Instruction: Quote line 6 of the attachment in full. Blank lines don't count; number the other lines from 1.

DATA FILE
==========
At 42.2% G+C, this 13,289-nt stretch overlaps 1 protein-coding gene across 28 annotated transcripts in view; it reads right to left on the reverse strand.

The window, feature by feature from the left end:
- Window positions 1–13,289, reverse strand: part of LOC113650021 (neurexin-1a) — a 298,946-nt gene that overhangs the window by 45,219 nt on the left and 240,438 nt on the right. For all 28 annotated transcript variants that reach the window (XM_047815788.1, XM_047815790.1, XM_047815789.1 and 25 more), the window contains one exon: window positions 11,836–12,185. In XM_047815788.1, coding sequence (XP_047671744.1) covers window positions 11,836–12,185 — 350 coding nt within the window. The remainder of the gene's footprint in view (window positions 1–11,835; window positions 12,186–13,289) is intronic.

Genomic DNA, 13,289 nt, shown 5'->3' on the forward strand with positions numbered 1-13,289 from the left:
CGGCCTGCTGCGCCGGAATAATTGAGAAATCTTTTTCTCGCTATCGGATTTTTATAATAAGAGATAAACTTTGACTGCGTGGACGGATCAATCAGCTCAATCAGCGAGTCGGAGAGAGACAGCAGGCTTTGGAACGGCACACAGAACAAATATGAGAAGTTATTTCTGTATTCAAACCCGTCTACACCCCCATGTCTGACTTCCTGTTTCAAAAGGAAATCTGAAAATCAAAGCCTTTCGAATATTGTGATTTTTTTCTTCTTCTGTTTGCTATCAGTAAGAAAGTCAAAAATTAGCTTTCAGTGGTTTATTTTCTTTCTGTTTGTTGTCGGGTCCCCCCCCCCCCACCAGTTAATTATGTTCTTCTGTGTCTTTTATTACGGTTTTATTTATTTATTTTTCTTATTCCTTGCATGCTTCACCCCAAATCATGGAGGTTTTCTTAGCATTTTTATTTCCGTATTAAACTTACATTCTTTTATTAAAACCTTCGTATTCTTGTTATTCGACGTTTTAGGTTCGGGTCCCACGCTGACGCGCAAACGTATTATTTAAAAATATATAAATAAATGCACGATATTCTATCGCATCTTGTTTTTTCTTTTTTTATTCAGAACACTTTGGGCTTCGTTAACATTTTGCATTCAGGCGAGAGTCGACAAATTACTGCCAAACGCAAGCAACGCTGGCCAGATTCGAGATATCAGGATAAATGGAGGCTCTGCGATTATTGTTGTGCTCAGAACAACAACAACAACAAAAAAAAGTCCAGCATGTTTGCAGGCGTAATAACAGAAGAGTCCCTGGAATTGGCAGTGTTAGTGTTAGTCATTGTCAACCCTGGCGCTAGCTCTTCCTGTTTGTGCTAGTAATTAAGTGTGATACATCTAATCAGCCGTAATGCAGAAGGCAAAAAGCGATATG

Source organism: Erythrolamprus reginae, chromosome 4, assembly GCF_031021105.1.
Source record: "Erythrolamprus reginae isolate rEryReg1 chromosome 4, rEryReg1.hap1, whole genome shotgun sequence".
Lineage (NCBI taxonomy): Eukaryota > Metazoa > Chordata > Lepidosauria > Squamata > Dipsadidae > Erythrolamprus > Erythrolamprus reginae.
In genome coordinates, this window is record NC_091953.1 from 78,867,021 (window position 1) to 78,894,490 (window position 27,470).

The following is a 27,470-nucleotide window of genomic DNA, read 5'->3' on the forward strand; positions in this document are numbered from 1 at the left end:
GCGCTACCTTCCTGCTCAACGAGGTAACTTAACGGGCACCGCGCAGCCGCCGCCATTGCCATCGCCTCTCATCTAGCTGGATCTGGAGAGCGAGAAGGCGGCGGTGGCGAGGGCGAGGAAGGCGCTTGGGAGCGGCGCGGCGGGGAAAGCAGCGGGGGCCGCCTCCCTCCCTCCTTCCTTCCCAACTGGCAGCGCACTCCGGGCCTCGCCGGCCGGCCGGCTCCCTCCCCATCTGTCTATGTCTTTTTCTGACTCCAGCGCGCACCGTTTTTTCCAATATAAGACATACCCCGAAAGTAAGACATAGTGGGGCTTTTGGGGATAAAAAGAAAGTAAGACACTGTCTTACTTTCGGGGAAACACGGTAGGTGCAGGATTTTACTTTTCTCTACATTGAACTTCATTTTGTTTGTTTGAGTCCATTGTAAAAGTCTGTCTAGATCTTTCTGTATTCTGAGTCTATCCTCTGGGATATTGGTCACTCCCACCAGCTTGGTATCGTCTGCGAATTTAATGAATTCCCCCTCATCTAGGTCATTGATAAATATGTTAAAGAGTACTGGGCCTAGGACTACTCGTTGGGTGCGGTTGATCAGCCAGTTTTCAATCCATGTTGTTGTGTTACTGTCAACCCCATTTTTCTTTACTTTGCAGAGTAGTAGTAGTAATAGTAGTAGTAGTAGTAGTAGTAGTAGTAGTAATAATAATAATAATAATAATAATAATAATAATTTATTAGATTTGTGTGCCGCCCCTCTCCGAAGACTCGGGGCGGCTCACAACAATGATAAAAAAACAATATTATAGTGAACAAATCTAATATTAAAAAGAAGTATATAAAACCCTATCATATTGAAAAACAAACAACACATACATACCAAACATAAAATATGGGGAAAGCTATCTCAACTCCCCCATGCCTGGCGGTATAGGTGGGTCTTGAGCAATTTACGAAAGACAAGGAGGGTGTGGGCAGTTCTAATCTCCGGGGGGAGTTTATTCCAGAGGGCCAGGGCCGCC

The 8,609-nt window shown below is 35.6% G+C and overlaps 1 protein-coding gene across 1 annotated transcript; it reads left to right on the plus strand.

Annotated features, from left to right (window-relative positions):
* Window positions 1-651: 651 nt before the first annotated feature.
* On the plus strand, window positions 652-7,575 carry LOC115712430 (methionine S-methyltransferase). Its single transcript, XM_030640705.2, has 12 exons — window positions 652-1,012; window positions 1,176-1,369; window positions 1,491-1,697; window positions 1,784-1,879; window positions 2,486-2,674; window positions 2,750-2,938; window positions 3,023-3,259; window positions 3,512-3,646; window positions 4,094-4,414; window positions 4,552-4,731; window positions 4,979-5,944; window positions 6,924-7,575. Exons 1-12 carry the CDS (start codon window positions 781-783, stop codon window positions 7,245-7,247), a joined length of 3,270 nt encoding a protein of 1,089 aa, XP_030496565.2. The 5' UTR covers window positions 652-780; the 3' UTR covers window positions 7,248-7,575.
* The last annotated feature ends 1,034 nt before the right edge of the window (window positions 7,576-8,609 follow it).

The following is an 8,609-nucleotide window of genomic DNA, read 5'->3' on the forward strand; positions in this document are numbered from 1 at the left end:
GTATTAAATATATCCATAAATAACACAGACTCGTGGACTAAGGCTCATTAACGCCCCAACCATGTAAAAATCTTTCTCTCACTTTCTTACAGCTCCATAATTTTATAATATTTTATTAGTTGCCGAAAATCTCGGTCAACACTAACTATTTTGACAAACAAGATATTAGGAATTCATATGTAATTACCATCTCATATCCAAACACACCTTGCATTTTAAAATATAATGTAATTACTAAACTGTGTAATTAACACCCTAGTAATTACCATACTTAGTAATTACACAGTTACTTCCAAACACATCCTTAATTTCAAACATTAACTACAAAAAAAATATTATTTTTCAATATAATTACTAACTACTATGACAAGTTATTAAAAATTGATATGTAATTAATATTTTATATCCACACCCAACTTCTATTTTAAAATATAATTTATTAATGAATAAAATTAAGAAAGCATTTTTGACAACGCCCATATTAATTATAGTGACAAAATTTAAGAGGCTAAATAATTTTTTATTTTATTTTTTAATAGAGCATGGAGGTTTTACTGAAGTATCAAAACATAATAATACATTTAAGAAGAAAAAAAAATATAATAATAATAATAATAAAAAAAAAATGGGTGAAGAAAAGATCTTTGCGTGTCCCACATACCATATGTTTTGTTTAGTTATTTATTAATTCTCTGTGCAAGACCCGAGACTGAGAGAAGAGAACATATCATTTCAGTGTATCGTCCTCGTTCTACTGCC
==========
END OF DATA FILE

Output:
Source organism: Erythrolamprus reginae, chromosome 4, assembly GCF_031021105.1.